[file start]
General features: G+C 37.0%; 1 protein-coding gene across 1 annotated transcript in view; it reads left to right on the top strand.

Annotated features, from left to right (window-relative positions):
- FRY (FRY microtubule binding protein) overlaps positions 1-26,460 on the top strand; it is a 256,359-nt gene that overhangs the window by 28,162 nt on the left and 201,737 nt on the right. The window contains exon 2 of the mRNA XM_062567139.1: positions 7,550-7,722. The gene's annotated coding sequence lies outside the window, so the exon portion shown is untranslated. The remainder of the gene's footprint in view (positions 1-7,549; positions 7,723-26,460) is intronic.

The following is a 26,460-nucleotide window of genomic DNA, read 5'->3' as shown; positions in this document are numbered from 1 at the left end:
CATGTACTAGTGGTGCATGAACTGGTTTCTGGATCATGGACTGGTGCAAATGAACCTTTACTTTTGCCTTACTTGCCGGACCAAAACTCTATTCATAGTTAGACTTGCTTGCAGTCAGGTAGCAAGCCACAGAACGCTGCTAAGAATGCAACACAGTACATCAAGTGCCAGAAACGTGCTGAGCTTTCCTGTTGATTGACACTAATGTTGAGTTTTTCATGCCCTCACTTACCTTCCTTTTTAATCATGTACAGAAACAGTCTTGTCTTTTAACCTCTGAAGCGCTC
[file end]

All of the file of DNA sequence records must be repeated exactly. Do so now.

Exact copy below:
General features: G+C 37.0%; 1 protein-coding gene across 1 annotated transcript in view; it reads left to right on the top strand.

Annotated features, from left to right (window-relative positions):
- FRY (FRY microtubule binding protein) overlaps positions 1-26,460 on the top strand; it is a 256,359-nt gene that overhangs the window by 28,162 nt on the left and 201,737 nt on the right. The window contains exon 2 of the mRNA XM_062567139.1: positions 7,550-7,722. The gene's annotated coding sequence lies outside the window, so the exon portion shown is untranslated. The remainder of the gene's footprint in view (positions 1-7,549; positions 7,723-26,460) is intronic.

The following is a 26,460-nucleotide window of genomic DNA, read 5'->3' as shown; positions in this document are numbered from 1 at the left end:
CATGTACTAGTGGTGCATGAACTGGTTTCTGGATCATGGACTGGTGCAAATGAACCTTTACTTTTGCCTTACTTGCCGGACCAAAACTCTATTCATAGTTAGACTTGCTTGCAGTCAGGTAGCAAGCCACAGAACGCTGCTAAGAATGCAACACAGTACATCAAGTGCCAGAAACGTGCTGAGCTTTCCTGTTGATTGACACTAATGTTGAGTTTTTCATGCCCTCACTTACCTTCCTTTTTAATCATGTACAGAAACAGTCTTGTCTTTTAACCTCTGAAGCGCTC